Free: Knowledge, Capacity, and Needs for Effective Stakeholder Engagement in Marine Planning: Key Findings from a West Coast Assessment. Oregon State University, September 2013. Jenna Borberg, Oregon Sea Grant; Stephen Brandt, Oregon Sea; Grant John Stein, NOAA NWFSC and NOAA West; Timi Vann, NOAA West


What Regional Ocean Planners Can Learn from U.S. Public Lands Management

Launched with an Executive Order in 2009, the federal government has promoted marine spatial planning of U.S. ocean waters, to be carried out under the direction of nine Regional Planning Bodies (RPBs). To help the RPBs succeed in the delicate task of balancing economic and environmental goals while satisfying a wide range of ocean stakeholders, this Article looks at the equally complex, and frequently contentious, history of public lands management in the United States, finding striking similarities between the two settings and suggesting lessons regional planners can draw on for more effective implementation of marine spatial planning.


Typology and indicators of ecosystem services for marine spatial planning and management

The ecosystem services concept provides both an analytical and communicative tool to identify and quantify the link between human welfare and the environment, and thus to evaluate the ramifications of management interventions. Marine spatial planning (MSP) and Ecosystem-based Management (EBM) are a form of management intervention that has become increasingly popular and important globally. The ecosystem service concept is rarely applied in marine planning and management to date which we argue is due to the lack of a well-structured, systematic classification and assessment of marine ecosystem services. In this paper we not only develop such a typology but also provide guidance to select appropriate indicators for all relevant ecosystem services. We apply this marine-specific ecosystem service typology to MSP and EBM. We thus provide not only a novel theoretical construct but also show how the ecosystem services concept can be used in marine planning and management.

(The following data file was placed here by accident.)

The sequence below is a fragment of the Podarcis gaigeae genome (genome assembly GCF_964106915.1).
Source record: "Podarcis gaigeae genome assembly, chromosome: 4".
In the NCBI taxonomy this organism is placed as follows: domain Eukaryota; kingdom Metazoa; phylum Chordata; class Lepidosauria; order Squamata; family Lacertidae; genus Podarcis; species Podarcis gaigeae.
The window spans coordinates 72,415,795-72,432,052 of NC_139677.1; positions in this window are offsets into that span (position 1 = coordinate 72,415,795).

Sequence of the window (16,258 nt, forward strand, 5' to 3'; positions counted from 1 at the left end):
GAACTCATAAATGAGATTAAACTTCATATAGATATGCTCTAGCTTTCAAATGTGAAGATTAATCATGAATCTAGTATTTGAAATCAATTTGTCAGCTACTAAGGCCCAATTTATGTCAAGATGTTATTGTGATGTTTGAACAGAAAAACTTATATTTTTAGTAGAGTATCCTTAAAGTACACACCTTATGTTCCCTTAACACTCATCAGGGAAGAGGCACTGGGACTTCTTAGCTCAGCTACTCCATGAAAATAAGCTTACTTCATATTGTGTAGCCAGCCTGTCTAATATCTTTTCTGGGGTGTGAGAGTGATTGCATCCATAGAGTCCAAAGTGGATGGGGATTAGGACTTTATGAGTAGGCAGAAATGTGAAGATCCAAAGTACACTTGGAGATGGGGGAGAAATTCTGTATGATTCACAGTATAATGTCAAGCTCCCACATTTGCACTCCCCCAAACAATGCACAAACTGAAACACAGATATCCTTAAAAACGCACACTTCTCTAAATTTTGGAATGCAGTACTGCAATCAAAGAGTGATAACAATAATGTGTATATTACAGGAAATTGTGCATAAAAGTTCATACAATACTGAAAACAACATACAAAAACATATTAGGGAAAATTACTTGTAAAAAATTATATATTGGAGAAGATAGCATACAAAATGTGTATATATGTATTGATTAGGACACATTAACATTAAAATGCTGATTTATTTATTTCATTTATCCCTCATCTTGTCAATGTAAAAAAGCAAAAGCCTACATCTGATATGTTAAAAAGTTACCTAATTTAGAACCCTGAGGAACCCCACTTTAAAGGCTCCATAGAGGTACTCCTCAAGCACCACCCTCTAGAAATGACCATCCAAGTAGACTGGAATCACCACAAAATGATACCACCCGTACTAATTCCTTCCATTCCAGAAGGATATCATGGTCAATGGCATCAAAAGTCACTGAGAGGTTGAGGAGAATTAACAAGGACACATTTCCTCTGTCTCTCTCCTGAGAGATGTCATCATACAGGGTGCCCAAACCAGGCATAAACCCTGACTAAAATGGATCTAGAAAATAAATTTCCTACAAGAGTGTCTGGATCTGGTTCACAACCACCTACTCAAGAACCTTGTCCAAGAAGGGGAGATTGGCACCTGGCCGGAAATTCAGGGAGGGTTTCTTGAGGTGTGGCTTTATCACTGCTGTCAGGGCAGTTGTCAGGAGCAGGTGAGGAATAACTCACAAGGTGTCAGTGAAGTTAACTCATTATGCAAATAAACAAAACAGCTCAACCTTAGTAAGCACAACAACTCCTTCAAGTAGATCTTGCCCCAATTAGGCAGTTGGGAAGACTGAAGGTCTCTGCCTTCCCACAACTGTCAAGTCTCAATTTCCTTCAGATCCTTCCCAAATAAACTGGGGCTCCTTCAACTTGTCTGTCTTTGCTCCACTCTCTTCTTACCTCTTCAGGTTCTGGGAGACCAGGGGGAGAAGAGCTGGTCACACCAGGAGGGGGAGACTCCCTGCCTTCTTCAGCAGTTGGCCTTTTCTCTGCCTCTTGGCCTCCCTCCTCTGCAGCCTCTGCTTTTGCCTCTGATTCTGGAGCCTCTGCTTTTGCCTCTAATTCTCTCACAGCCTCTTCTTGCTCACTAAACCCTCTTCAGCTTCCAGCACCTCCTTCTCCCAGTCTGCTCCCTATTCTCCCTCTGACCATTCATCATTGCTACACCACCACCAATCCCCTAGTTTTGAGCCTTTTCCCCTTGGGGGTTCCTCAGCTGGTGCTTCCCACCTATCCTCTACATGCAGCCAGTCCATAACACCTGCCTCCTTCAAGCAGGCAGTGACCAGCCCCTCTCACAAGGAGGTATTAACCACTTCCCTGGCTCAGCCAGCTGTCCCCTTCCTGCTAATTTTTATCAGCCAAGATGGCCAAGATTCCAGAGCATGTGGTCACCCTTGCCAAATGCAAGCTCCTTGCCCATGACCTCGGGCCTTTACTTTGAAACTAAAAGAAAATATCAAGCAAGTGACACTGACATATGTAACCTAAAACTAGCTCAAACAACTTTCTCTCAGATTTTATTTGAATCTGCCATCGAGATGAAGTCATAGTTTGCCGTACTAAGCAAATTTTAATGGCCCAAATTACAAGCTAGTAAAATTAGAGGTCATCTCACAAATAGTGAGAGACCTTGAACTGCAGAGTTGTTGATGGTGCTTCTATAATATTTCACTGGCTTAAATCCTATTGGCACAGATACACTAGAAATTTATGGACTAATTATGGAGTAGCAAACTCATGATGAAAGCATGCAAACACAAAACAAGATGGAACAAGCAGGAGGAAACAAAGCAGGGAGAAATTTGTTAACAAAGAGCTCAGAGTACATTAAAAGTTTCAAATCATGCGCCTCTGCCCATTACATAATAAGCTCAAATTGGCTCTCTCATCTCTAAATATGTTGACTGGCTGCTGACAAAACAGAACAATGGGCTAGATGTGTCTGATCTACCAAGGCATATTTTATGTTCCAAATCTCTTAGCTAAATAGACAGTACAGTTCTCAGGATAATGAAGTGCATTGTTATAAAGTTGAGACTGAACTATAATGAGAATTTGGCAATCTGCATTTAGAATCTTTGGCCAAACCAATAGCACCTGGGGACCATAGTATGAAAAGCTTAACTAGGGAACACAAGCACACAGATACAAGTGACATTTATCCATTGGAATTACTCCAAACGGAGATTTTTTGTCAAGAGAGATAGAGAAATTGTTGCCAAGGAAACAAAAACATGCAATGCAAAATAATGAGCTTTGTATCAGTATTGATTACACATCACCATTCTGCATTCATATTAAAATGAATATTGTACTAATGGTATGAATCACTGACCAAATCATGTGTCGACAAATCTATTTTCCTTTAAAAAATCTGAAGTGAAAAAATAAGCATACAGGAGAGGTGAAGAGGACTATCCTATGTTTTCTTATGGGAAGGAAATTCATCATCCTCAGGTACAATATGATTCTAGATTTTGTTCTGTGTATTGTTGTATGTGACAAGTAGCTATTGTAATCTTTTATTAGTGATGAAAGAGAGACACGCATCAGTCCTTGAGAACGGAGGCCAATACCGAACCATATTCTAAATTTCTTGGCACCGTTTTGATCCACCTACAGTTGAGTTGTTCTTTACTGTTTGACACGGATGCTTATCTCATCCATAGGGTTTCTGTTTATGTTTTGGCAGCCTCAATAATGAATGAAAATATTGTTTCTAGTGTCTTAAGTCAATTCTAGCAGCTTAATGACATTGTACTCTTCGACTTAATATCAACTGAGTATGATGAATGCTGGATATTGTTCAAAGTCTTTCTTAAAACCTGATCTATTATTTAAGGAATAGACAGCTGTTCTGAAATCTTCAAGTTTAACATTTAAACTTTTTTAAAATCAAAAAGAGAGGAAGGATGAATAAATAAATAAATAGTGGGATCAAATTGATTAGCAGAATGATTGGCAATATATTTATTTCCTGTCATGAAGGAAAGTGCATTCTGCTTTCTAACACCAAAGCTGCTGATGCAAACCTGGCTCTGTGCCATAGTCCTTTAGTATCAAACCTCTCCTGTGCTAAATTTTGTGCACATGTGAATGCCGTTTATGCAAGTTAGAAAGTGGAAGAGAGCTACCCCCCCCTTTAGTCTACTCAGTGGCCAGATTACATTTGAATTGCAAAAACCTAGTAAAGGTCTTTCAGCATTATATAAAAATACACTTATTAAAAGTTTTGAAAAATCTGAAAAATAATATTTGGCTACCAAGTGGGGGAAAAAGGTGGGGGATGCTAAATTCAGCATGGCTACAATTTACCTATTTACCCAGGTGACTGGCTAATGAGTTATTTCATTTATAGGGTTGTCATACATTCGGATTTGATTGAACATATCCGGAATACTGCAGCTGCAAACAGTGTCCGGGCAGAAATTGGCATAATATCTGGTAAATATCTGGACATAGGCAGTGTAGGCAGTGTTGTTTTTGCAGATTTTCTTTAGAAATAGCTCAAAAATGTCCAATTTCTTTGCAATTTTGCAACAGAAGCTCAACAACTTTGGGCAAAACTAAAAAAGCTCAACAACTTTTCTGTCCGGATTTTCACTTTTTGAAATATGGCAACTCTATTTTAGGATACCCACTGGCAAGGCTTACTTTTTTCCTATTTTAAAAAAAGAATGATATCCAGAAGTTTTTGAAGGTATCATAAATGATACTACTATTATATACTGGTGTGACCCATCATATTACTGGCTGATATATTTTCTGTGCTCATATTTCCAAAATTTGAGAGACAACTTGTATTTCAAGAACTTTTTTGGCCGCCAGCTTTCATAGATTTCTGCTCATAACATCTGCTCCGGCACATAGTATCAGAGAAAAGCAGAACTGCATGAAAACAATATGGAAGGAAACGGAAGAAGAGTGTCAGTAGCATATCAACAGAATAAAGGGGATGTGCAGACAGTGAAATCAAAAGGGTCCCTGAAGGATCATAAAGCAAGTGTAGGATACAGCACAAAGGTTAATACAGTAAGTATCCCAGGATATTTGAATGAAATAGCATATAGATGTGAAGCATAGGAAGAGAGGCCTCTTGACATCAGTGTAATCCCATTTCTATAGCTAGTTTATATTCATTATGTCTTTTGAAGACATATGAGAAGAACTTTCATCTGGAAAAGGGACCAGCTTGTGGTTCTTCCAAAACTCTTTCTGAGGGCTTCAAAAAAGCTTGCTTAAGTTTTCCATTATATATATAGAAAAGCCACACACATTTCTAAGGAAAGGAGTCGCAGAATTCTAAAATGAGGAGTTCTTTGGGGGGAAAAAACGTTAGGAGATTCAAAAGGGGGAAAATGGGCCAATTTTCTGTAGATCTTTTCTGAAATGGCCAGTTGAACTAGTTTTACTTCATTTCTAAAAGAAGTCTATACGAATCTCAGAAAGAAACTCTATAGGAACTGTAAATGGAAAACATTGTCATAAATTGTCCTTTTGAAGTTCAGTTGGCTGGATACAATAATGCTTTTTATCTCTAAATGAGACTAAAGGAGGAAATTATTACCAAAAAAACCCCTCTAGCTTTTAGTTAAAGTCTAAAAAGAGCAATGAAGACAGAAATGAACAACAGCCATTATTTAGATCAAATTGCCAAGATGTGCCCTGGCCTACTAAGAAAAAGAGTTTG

Predicting overfishing and extinction threats in multispecies fisheries

Threats to species from commercial fishing are rarely identified until species have suffered large population declines, by which time remedial actions can have severe economic consequences, such as closure of fisheries. Many of the species most threatened by fishing are caught in multispecies fisheries, which can remain profitable even as populations of some species collapse. Here we show for multispecies fisheries that the biological and socioeconomic conditions that would eventually cause species to be severely depleted or even driven extinct can be identified decades before those species experience high harvest rates or marked population declines. Because fishing effort imposes a common source of mortality on all species in a fishery, the long-term impact of a fishery on a species is predicted by measuring its loss rate relative to that of species that influence the fishery’s maximal effort. We tested our approach on eight Pacific tuna and billfish populations, four of which have been identified recently as in decline and threatened with overfishing. The severe depletion of all four populations could have been predicted in the 1950s, using our approach. Our results demonstrate that species threatened by human harvesting can be identified much earlier, providing time for adjustments in harvesting practices before consequences become severe and fishery closures or other socioeconomically disruptive interventions are required to protect species.